Simple Design and Digital Prototyping Software

Hi guys.

I've been making some very simple mechanisms for a steampunk Instructables series I've got planned, and have been prototyping using cardboard and paper. This has actually worked really well, but I'm a fan of the digital realm, too, and was wondering if anyone could recommend some simple, cheap (ideally freeware) digital prototyping software to help me eliminate (or minimize) the paper and card phase?

As I say, the mechanics are very simple. Cams, pulleys, levers, gears -- nothing more complex than bell cranks, linkages and basic drives. I think a scotch yoke is about as adventurous as it's got so far. So I'm looking for some nice simple software that'll allow me to build and test the mechanisms digitally, if such a thing exists.

I've looked at the likes of Autodesk and Blender, but they seem like a sledgehammer to cure a headache. Even something that runs online in a browser, or an iPhone/iPad app would be good (I've played some physics-based games on the iPad that would almost be ideal if they weren't puzzle games!). Any advice?

Cheers guys!

sort by: active | newest | oldest
graffitiwriter (author) 5 years ago
Thanks for the links. I've had a look, and these bits of software can certainly do it all -- it's all a bit pro for my needs, however.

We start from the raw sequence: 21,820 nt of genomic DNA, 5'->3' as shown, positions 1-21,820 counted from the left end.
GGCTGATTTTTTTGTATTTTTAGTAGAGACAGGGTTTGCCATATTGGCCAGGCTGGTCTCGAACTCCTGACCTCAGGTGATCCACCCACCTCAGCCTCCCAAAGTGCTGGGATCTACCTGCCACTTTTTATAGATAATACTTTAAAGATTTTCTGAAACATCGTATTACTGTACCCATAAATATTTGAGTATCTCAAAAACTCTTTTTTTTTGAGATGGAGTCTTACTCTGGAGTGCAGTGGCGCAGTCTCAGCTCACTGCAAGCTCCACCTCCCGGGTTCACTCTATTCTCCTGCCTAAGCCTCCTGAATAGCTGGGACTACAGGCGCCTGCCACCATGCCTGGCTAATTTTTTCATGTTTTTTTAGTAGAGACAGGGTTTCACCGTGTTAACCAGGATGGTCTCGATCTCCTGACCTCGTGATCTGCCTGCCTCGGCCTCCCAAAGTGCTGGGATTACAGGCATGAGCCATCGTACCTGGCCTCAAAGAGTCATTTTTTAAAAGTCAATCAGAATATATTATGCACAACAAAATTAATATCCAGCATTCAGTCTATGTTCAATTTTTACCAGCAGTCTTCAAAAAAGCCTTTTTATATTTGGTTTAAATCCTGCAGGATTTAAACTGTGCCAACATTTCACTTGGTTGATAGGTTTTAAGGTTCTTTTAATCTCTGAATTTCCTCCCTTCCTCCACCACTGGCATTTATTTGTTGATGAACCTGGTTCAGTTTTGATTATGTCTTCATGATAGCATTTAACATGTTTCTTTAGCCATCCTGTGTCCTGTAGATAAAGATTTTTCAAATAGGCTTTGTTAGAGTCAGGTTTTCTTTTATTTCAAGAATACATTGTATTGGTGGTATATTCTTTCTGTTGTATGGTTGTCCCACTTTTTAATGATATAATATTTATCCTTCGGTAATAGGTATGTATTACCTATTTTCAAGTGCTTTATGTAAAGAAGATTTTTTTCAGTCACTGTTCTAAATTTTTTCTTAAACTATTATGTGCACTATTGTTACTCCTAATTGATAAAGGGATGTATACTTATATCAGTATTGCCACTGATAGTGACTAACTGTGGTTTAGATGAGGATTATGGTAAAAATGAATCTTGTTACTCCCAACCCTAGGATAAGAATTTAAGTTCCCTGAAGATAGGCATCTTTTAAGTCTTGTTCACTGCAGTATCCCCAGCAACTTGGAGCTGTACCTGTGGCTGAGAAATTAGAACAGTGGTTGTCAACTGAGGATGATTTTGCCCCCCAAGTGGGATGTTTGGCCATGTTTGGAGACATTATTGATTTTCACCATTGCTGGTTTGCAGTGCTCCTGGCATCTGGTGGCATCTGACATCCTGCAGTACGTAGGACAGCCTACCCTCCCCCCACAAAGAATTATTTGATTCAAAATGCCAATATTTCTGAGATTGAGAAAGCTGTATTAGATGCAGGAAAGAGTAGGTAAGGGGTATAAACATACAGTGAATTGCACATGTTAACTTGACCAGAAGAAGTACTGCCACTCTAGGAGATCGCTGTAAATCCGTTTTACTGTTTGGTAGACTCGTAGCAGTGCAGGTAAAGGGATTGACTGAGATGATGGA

As an alternative, can anyone recommend a good prototyping "kit"? Something like a Meccano set, only with more generic parts (Meccano seems to be all about building very specific models these days). This looks like it might have lots of parts, at a very reasonable cost, but it might also be limited to a lot of straight limbs: http://goo.gl/aoz9s

Perhaps there are shops (UK ideally) that supply model makers with mechanical parts? I can't find any, but then again I'm not quite sure what to type into Google to find them!

Again, any advice is gratefully received.
Check out ServoCity.com. They've built up quite a catalog of parts that might fit the bill. You buy everything a la carte, but all the parts are designed around the same hole-spacing pattern which makes for all bolt-together assembly.  (Which also makes the parts re-usable for later prototyping projects.)
dtpseenu4 years ago
suuuperb
anigam15 years ago
nice post......thanks for sharing
Kiteman5 years ago
You can get free trials of a lot of software:

http://usa.autodesk.com/autodesk-inventor/trial/

http://www.solidworks.com/sw/education/real-jobs.htm